Mercedes Benz remains Germany’s favorite classic car brand while the Volkswagen Beetle is the most common car model on historic H plates in 2018.
The number of historic and classic cars in Germany in 2018 increased by 11% to 422,213 cars using H number plates for cars older than 30 years in good original condition. Mercedes Benz, Volkswagen and Porsche are the favorite classic car brands in Germany but BMW and Audi are growing the fastest. The VW Beetle is by far the most common classic car on German roads followed by the Mercedes Benz W123 and the Porsche 911.
Historic Number Plate Cars in Germany in 2018
The number of cars registered with historic number plates (H-Kennzeichen) in Germany on January 1, 2018, increased by 11% to 422,213 passenger cars (PKW) according to the VDA/KBA. The total number of historic number plate vehicles in Germany, including cars, trucks, buses and motorcycles, increased to 477,386.
H-number plates were introduced in Germany in 1997 and the popularity has increased in recent years. In the past decade, the number of car on historic number plates in Germany increased by 157%. In recent years, the increases have been around 11% per year:
The Use of Historic H-Number Plates in Germany
In Germany, cars older than 30 years are termed Oldtimer and may be registered as historic cars with an H in the number plate (H-Kennzeichen) if the car is well maintained and in a largely original condition. Such cars are considered to be of cultural and historic value. H-plates may have some tax benefits but increasingly the main benefit is that historic cars may be driven in Umweltzonen (environmental zone) without the need for a green sticker. (For diesel cars, these may be increasingly valuable but could potentially lead to calls for reducing the H-plate exceptions.)
Not all cars older than 30 years in Germany are on H-plates. Some don’t qualify due to modifications to the car and for others the financial benefits may not be sufficient to have the car evaluated and re-registered.
Furthermore, many classic cars are registered on seasonal numbers, i.e. the car is only registered for a specific number of months of the year, which brings tax and especially insurance savings for cars used only during summer months.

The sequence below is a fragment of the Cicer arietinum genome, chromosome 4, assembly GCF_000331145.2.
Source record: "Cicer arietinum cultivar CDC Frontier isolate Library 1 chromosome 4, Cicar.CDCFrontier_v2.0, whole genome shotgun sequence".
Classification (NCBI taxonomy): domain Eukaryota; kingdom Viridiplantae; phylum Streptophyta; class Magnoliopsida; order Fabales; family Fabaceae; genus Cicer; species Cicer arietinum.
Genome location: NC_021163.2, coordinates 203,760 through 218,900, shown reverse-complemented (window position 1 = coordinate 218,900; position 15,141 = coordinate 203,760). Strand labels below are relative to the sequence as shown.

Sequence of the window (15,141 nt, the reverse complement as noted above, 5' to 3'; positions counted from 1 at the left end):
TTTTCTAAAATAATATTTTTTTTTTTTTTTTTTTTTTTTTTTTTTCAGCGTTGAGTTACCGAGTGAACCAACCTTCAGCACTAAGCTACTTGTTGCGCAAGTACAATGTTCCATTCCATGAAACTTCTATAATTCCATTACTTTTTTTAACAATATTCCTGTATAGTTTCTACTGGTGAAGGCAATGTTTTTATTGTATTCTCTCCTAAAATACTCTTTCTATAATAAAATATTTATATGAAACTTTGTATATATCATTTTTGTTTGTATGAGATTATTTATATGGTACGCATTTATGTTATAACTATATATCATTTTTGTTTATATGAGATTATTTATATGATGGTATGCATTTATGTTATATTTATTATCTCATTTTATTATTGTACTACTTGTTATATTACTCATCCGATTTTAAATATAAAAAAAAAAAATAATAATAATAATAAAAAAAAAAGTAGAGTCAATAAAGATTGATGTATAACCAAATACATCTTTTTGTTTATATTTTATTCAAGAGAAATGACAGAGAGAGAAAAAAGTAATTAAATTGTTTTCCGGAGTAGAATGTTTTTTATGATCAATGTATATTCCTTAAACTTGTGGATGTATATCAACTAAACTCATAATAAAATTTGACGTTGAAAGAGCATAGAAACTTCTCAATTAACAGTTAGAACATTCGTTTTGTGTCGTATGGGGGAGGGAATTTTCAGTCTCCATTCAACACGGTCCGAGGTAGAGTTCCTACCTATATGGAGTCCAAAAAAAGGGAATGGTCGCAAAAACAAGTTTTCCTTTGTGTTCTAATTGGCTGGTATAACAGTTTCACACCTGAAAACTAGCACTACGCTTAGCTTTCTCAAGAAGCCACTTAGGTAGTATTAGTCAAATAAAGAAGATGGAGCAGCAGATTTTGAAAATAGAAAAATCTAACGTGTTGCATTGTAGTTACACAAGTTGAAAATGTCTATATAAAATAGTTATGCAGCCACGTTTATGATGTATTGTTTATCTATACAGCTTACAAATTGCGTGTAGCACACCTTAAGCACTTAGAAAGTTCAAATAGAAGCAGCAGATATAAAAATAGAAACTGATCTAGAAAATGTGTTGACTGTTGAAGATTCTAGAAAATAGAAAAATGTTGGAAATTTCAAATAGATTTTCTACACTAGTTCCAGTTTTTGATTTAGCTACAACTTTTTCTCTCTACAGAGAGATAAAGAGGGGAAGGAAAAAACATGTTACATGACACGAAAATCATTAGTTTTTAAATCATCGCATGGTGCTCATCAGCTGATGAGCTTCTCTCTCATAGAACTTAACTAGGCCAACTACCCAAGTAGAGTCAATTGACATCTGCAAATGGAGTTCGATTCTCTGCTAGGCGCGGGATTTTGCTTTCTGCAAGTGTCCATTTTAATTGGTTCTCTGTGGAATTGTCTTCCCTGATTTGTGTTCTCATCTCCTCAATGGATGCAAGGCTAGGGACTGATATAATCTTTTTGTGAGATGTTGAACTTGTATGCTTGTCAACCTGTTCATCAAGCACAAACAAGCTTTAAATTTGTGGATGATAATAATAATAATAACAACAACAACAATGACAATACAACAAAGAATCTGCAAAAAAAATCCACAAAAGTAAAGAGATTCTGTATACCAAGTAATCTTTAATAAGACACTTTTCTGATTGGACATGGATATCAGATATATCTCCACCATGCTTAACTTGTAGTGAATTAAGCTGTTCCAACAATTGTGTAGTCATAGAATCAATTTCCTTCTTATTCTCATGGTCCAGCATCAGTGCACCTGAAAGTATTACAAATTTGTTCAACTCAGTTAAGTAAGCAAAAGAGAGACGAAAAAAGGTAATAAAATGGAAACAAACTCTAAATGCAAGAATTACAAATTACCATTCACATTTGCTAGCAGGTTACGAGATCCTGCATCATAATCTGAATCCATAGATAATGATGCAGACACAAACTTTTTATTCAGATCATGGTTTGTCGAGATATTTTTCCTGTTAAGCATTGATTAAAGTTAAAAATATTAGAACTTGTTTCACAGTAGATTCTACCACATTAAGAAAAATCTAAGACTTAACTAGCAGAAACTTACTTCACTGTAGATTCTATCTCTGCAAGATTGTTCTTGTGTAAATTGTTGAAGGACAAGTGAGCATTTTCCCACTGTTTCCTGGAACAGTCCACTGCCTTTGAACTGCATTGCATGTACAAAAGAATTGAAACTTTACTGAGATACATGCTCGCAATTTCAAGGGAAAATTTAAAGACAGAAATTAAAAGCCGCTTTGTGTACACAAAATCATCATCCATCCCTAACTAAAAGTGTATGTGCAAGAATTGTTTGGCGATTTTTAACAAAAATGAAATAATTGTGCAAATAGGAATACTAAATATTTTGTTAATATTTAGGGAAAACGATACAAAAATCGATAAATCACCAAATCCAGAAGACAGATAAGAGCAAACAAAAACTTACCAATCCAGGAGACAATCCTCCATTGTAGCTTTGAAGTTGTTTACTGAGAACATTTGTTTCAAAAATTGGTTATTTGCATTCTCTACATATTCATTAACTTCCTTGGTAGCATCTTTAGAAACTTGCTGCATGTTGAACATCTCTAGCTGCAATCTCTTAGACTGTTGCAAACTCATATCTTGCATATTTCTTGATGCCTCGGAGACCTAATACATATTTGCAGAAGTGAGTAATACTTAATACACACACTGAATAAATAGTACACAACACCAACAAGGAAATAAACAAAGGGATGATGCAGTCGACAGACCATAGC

Also, according to Autobild, around 60,000 special red 07 number plates are issued in Germany. These are for cars not registered for normal road use but may be used for example for participating in classic car rallies and shows. Autobild estimates that three cars share each 07 number plate and thus another 180,000 or so classic cars may be on the road in Germany.
The average age of historic cars in Germany is 42 years. These cars are generally seen to be in very well maintained condition, which is one of the reasons the VDA and the motor trade lobby very hard for the special permissions to be maintained.
Most-Popular Classic Car Brands in Germany in 2018
According to the VDA, the following were the most-popular historic car makes in Germany at the start of 2018:
Mercedes Benz has been the most popular marque for historic cars in Germany since the inception of the H-plate system. It shows both the longevity of classic Mercedes Benz cars but also the interest and willingness of owners of Mercedes Benz cars to maintain and preserve the vehicles.
Volkswagen is steadily catching up with Mercedes but still a distant second. The VW Beetle remains the most common historic car in Germany while the Golf has serious growth potential.
The number of historic BMWs has increased by a fifth in the past year while Audi was only slightly behind in percentage terms but with much lower numbers.
Probably the most-surprising marques on the list of popular historic car brands in Germany are those not selling particularly well in recent years such as GM (excluding Opel), Alfa Romeo, and Jaguar, as well as historic brands such as Triumph and MG. The survivors of these brands are clearly loved by their owners but the potential for increasing registrations are limited.